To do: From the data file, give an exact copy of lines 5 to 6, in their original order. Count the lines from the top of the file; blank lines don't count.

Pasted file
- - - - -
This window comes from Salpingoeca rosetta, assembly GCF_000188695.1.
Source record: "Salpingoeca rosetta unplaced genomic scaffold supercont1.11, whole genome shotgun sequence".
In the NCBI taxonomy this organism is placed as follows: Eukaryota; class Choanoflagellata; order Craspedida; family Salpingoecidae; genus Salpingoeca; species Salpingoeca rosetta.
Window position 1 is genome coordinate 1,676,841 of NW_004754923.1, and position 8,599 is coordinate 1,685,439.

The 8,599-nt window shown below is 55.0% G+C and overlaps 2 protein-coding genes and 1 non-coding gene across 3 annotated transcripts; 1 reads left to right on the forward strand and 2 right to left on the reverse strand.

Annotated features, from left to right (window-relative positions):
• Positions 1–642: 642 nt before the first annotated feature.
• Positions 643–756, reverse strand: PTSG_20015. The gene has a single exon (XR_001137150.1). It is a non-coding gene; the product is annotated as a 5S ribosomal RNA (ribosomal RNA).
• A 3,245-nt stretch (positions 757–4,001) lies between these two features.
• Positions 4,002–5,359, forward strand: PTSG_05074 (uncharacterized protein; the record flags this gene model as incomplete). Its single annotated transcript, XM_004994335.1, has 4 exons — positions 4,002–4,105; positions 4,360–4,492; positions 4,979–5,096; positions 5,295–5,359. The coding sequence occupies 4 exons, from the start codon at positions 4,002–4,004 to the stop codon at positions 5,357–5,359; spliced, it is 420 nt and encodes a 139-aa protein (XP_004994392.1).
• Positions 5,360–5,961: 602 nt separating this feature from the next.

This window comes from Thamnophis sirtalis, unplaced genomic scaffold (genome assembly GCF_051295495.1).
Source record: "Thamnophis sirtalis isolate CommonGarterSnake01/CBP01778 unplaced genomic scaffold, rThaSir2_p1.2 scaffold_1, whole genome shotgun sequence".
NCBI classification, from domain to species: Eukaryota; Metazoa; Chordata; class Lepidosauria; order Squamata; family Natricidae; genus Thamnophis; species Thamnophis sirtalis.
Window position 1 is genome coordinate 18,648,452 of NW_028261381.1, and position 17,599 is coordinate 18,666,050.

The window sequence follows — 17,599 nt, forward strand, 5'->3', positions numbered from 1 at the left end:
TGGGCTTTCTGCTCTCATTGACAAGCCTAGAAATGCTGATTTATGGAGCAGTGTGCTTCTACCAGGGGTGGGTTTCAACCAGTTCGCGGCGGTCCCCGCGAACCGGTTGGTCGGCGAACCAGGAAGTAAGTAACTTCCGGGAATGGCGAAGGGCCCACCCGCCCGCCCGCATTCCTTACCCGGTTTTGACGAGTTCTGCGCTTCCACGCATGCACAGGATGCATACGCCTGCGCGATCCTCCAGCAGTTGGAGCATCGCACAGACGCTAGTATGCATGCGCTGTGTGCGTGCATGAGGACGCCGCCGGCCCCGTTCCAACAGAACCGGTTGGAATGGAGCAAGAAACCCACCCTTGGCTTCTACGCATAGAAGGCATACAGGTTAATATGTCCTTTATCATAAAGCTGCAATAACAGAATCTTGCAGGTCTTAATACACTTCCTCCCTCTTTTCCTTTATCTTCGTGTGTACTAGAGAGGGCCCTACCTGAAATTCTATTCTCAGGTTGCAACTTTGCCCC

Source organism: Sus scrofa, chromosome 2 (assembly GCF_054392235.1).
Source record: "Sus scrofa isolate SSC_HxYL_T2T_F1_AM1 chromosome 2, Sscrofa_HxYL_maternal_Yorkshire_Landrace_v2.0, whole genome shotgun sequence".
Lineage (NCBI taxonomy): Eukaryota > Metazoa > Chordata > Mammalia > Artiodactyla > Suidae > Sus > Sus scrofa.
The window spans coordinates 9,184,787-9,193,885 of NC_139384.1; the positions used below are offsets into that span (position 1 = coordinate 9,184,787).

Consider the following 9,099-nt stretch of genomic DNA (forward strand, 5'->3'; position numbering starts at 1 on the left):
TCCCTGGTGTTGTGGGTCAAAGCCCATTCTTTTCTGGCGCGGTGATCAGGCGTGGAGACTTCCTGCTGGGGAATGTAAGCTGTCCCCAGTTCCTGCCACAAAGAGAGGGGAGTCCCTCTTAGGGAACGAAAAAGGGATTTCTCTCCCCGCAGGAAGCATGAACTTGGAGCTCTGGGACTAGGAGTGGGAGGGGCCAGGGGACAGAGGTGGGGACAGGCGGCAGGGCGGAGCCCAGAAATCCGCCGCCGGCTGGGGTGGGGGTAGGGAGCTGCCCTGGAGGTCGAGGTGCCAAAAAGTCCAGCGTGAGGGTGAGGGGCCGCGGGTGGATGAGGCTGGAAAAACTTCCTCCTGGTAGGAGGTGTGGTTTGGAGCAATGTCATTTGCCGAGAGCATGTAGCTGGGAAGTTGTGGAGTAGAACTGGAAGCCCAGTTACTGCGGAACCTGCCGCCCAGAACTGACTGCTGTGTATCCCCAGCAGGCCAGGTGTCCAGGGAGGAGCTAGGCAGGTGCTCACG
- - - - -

The 8,599-nt window shown below is 55.0% G+C and overlaps 2 protein-coding genes and 1 non-coding gene across 3 annotated transcripts; 1 reads left to right on the forward strand and 2 right to left on the reverse strand.

Annotated features, from left to right (window-relative positions):